When one stops to consider the amplifying effect herd behavior and a mob mentality have on otherwise rational individuals, it is disturbingly easy to imagine a situation where an angry mob of vengeful voters become the majority in control of administering a system of revenge, rather than justice. Justice requires empathy, where as revenge often lacks rationality or reason.
In such a disaster scenario, a government with increasingly unchecked power in virtually every area of an individual’s personal life becomes a fatal threat to any and all standing in opposition to a scorned majority thirsting for revenge and satiated by the pain of others.
Anyone familiar with the famous Stanford University “Prison Guard Experiment” or second set of Nuremberg trials will understand how rational individuals in an environment surrounded by those on “their side”, and in possession of the power and tools of enforcement, so readily abandon reason and tolerate atrocity.
The necessity of empathy during the process of determining and administering justice serves as the foundation of a free society. In a society where revenge replaces justice, a systemic collapse in institutional trust begins. It is in that exact moment that civil unrest starts. Chaos from unrest results in a society in search of security delivered by mandatory order. Individual freedoms are tossed to the wayside.
Will the selfie cause the collapse of a free society? No.
Societal values do not change overnight, and while the prevalence of narcissism is rising, those with the capacity to empathize for others still outnumber those who cannot. Will that always be the case?
One would certainly hope so, but the nomination of Donald Trump as the Republican nominee should serve as an alarming wake up call about the current state of American society and what it values.
Empathy is the foundation of humanity. Every time you reward a new selfie with an unearned like or public compliment, you are reinforcing a societal belief that vanity is preferable to substantive achievement.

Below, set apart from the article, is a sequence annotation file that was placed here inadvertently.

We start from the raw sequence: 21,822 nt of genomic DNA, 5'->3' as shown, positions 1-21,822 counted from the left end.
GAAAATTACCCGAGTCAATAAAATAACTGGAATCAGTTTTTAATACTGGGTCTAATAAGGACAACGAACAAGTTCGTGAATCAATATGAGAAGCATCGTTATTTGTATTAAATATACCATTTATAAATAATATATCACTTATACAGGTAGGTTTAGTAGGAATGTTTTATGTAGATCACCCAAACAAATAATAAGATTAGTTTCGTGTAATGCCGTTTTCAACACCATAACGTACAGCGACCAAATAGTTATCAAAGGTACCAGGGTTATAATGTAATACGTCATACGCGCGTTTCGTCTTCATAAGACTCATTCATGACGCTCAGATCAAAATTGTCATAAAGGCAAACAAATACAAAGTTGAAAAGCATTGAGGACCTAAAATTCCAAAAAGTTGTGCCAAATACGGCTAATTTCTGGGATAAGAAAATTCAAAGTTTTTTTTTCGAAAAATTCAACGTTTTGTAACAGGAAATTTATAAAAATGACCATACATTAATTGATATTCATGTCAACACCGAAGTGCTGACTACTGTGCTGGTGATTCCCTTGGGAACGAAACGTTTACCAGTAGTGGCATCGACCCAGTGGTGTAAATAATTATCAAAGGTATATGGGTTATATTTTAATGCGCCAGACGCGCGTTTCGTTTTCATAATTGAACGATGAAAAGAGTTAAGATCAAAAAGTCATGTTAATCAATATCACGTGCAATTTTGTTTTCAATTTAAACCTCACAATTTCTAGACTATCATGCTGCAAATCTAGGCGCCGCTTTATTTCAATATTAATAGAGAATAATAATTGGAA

You are reinforcing the idea that an individual’s ability to command attention is more valuable than their ability to empathize. As the ability to empathize becomes less and less desirable, narcissism will be the result. The result being a society of individuals with a grandiose sense of self and corresponding entitlement.
Should that collective sense of entitlement take hold, so too will an expectation of special treatment where rules and justice need not be applied. The narcissist cannot be expected to be held accountable to the rules. Rules are for the average, not the special.
Narcissism is growing in our society and we are witnessing its corrosive effect. For Libertarians, the spread of narcissism results in a world of ever growing unrighted wrongs. A world of fewer acts of compassion and kindness for those in need. A world where in the absence of empathy, the cold and impersonal hand of government will be turned to in pleas for help.
Empathy is to liberty, as narcissism is to government. The more it is demonstrated, the more it grows. The only thing standing in the way of narcissism’s accelerating appearance in society, is our society’s willingness to empathize with one another and reward it’s demonstration with the recognition it so rightly deserves.
Ask and you shall receive, seek and you shall find, for Libertarians and society alike, our times demand, such, a state of mind.